Forty-seven districts in Louisiana have met the state’s minimum technology standard of one computer for every seven students. Twenty-two districts, including Orleans, are still trying to reach Louisiana’s goal. Louisiana’s technology standards, which also include requirements for Internet speed and bandwidth, are important not just for student learning but also for the implementation of new online testing requirements.
Throwing teachers into the ‘Shark Tank’
CNN – February 3, 2014
New Orleans’ own 4.0 Schools is helping teachers and entrepreneurs make their ideas a reality through its Launch program, a two-month accelerator program that provides intensive coaching, workspace, and in-kind resources. Launch culminates in a final pitch night, billed as a “Shark Tank” for teachers, where the entrepreneurs compete for two $10,000 awards. The most recent pitch night was held last month in Brooklyn, New York.
Great English teachers improve students’ math scores
Hechinger Report – January 25, 2014
According to a new working paper called Learning that Lasts, great English teachers not only boost a student’s reading and writing performance in the short term, but they also raise their students’ math and English achievement in future years. Students of good English language arts teachers had higher than expected math scores in subsequent years, although the long-term benefits were smaller in schools dominated by minority and low-income students.
Educators, Researchers Look for Lessons in Blended Learning Algebra Program
Education Week – January 27, 2014
A two-year study of the Cognitive Tutor blended learning program found that in the second year of implementation, high school students using the curriculum’s combination of self-paced software and class-paced textbooks made significant additional learning gains in Algebra compared with students using a traditional Algebra curriculum.
Other States Consider RSD Model
Lawmakers plan district to take failing schools
Sun Herald – January 31, 2014
Mississippi’s legislators are debating a law that would create an “Achievement School District” to take over failing schools.
Kansas City Plan Would Weaken Superintendent’s Office, Expand Charter Schools
Governing – February 3, 2014
Missouri is considering a plan to turnaround failing schools in Kansas City by removing control of all 34 schools from the district and handing over school management to charter operators and nonprofits.
New Orleans school transportation safety to be examined at public meeting Wednesday (Feb. 12)
Times-Picayune – February 8, 2014
City Hall is sponsoring a public forum on the safety of school transportation. The forum will include representatives from OPSB, RSD, and BESE and will provide time for parents, educators, and other members of the public to share their concerns about the current state of school transportation. The meeting comes in the wake of the hit-and-run death of an Akili Academy first-grader who was fatally injured as he and three siblings crossed four lanes of traffic to reach their bus stop.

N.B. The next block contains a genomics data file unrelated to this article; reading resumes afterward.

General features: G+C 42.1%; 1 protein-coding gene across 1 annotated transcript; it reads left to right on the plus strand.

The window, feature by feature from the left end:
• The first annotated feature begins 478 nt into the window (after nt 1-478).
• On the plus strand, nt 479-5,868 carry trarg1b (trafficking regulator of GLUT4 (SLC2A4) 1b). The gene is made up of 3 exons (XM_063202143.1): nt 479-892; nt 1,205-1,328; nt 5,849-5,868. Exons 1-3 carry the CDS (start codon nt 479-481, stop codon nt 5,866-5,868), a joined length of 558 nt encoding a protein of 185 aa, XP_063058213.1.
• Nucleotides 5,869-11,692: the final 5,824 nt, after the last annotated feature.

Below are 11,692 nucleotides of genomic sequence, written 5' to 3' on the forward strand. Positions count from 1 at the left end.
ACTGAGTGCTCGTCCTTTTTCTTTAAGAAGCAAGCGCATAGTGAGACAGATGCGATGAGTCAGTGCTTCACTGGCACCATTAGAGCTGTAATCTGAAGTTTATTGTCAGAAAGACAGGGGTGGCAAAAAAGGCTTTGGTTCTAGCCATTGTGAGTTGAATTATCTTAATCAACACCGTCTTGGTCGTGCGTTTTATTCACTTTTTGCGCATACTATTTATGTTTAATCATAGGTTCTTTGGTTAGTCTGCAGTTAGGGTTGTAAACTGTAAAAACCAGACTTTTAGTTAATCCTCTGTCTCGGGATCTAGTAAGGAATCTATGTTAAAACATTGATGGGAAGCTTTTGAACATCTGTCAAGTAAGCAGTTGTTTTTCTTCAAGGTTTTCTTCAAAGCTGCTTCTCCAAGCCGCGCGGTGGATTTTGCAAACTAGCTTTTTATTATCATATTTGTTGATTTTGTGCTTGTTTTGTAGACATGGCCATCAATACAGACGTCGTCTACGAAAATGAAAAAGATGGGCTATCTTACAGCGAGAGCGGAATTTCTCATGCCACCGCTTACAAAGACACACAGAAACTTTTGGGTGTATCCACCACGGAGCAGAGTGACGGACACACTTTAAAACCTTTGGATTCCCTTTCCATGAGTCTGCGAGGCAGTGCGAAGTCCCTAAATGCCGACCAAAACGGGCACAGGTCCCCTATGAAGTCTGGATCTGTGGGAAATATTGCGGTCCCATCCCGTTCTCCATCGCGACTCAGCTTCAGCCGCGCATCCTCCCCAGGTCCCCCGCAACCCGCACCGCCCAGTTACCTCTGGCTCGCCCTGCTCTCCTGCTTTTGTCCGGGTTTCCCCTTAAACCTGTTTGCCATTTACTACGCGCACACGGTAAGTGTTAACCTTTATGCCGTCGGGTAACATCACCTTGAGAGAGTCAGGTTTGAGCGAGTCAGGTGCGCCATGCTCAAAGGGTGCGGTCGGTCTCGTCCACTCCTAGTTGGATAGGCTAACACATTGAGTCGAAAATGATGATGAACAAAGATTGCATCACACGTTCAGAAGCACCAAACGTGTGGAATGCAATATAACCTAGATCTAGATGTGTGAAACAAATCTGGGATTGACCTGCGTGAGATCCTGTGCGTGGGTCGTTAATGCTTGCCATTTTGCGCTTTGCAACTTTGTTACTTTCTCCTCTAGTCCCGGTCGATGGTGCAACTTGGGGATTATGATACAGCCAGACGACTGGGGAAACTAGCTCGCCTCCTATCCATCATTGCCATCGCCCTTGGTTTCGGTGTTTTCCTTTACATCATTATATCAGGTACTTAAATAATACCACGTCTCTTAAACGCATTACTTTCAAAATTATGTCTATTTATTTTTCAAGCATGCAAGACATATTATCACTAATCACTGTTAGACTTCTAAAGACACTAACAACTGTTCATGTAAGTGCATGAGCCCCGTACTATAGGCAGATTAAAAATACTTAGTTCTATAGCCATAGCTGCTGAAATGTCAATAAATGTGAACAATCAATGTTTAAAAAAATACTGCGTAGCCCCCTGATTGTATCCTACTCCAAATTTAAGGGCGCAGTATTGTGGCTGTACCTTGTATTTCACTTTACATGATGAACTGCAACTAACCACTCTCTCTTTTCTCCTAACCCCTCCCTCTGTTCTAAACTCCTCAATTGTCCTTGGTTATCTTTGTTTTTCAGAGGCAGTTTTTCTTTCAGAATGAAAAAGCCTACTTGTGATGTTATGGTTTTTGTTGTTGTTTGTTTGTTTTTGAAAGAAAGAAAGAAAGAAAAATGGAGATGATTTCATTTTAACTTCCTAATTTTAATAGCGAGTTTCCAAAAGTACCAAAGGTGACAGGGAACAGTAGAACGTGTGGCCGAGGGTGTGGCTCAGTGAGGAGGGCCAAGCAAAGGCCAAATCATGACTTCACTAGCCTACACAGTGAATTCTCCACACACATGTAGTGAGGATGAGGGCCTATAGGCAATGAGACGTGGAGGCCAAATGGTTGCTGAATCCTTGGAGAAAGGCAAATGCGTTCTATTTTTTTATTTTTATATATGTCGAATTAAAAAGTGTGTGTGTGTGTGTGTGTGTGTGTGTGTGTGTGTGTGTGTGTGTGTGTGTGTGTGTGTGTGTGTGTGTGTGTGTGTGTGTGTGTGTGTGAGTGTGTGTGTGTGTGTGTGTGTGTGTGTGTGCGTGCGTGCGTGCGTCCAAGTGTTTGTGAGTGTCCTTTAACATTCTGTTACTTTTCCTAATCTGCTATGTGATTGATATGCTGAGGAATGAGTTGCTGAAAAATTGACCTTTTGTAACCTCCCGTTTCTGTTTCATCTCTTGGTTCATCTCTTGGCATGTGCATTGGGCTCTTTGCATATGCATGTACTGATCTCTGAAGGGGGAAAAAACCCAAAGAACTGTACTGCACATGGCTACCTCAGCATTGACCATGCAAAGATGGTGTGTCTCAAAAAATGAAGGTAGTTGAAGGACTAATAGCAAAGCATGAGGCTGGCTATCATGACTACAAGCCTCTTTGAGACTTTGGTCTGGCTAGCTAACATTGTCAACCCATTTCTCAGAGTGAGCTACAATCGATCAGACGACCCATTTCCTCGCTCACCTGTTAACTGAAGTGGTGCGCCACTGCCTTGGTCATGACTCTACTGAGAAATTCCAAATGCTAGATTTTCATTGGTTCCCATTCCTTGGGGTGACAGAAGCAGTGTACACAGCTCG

N.O. teachers laid off after Katrina notch victory, but payouts could take years
The Advocate – February 1, 2014
The appellate court recently ruled in favor of 7,000 teachers fired after Hurricane Katrina, but the issue is far from resolved. Even if there is no appeal, many questions remain about how many teachers are eligible for damages, how damages will be calculated, and whether or not any damages will ever be paid. Neither OPSB nor the state can be forced to pay on this settlement. Both entities would have to vote to allocate the funds.
Orleans Parish schools superintendent timeline slips one month
Times-Picayune – February 6, 2014
OPSB originally planned to start interviewing candidates for the new school superintendent this month, but interviews have been pushed back to March. Instead, OPSB has scheduled a retreat this month to clarify the board’s roles and responsibilities as well as hiring criteria and job priorities for the new superintendent.
KIPP New Orleans charter school employee embezzled $70,000, audit says
Times-Picayune – February 10, 2014
An employee in the central office of KIPP New Orleans schools embezzled $69,840 in the 2012-13 academic year, according to the organization’s most recent audit. The money has been recovered, the employee was fired, and a criminal investigation is underway.
Turn the Page continues its campaign for literacy. Last week Irvin Mayfield hosted a reading and jazz event for over 100 children at the main branch of the New Orleans Public Library. On March 8, New Orleans Pelicans guard Eric Gordon will host another event and read from his favorite children’s book, “J is for Jump Shot.” Turn the Page hopes to make New Orleans the most literate city in America by its 300th birthday in 2018. More information is available at letsturnthepage.com.
Congratulations to the Urban League of New Orleans for another successful Schools Expo. The 2014 Schools Expo was held February 1 at the Super Dome, and approximately 95 public and private schools and 85 community groups participated in the event. The Schools Expo is a wonderful resource that helps educate and empower families.